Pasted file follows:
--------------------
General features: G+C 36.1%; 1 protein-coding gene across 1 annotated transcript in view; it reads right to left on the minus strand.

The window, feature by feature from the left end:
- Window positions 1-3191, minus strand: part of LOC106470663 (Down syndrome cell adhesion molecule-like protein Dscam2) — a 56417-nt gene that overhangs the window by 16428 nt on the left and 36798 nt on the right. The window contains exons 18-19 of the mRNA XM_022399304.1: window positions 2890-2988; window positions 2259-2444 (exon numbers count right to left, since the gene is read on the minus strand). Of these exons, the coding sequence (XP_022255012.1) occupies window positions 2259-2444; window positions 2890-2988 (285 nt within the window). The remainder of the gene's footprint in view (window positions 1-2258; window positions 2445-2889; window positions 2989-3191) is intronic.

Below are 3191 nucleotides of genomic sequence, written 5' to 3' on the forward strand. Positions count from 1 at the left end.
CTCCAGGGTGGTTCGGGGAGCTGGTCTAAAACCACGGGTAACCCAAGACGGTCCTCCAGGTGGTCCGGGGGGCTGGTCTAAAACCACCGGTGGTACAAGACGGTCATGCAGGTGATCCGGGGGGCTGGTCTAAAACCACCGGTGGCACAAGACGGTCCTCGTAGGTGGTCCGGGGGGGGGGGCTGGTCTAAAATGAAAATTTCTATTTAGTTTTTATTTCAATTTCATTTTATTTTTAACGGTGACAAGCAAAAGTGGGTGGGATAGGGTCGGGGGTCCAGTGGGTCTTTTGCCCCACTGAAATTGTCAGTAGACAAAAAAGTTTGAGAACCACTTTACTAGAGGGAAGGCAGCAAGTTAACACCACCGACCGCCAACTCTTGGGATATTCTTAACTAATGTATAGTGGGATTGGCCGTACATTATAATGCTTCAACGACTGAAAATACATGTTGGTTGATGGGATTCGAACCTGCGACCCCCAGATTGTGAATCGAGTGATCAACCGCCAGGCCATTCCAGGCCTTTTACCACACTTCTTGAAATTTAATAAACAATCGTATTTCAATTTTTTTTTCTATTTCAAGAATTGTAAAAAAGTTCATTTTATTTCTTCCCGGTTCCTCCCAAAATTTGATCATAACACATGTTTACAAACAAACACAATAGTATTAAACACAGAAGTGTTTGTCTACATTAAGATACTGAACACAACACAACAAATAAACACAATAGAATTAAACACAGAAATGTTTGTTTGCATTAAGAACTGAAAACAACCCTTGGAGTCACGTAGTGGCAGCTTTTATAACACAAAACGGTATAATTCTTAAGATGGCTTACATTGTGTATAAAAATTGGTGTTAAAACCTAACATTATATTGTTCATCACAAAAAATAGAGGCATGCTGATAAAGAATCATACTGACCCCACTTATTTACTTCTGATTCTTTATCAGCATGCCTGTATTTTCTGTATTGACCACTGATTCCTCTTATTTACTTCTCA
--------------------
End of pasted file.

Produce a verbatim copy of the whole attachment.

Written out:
General features: G+C 36.1%; 1 protein-coding gene across 1 annotated transcript in view; it reads right to left on the minus strand.

The window, feature by feature from the left end:
- Window positions 1-3191, minus strand: part of LOC106470663 (Down syndrome cell adhesion molecule-like protein Dscam2) — a 56417-nt gene that overhangs the window by 16428 nt on the left and 36798 nt on the right. The window contains exons 18-19 of the mRNA XM_022399304.1: window positions 2890-2988; window positions 2259-2444 (exon numbers count right to left, since the gene is read on the minus strand). Of these exons, the coding sequence (XP_022255012.1) occupies window positions 2259-2444; window positions 2890-2988 (285 nt within the window). The remainder of the gene's footprint in view (window positions 1-2258; window positions 2445-2889; window positions 2989-3191) is intronic.

Below are 3191 nucleotides of genomic sequence, written 5' to 3' on the forward strand. Positions count from 1 at the left end.
CTCCAGGGTGGTTCGGGGAGCTGGTCTAAAACCACGGGTAACCCAAGACGGTCCTCCAGGTGGTCCGGGGGGCTGGTCTAAAACCACCGGTGGTACAAGACGGTCATGCAGGTGATCCGGGGGGCTGGTCTAAAACCACCGGTGGCACAAGACGGTCCTCGTAGGTGGTCCGGGGGGGGGGGCTGGTCTAAAATGAAAATTTCTATTTAGTTTTTATTTCAATTTCATTTTATTTTTAACGGTGACAAGCAAAAGTGGGTGGGATAGGGTCGGGGGTCCAGTGGGTCTTTTGCCCCACTGAAATTGTCAGTAGACAAAAAAGTTTGAGAACCACTTTACTAGAGGGAAGGCAGCAAGTTAACACCACCGACCGCCAACTCTTGGGATATTCTTAACTAATGTATAGTGGGATTGGCCGTACATTATAATGCTTCAACGACTGAAAATACATGTTGGTTGATGGGATTCGAACCTGCGACCCCCAGATTGTGAATCGAGTGATCAACCGCCAGGCCATTCCAGGCCTTTTACCACACTTCTTGAAATTTAATAAACAATCGTATTTCAATTTTTTTTTCTATTTCAAGAATTGTAAAAAAGTTCATTTTATTTCTTCCCGGTTCCTCCCAAAATTTGATCATAACACATGTTTACAAACAAACACAATAGTATTAAACACAGAAGTGTTTGTCTACATTAAGATACTGAACACAACACAACAAATAAACACAATAGAATTAAACACAGAAATGTTTGTTTGCATTAAGAACTGAAAACAACCCTTGGAGTCACGTAGTGGCAGCTTTTATAACACAAAACGGTATAATTCTTAAGATGGCTTACATTGTGTATAAAAATTGGTGTTAAAACCTAACATTATATTGTTCATCACAAAAAATAGAGGCATGCTGATAAAGAATCATACTGACCCCACTTATTTACTTCTGATTCTTTATCAGCATGCCTGTATTTTCTGTATTGACCACTGATTCCTCTTATTTACTTCTCA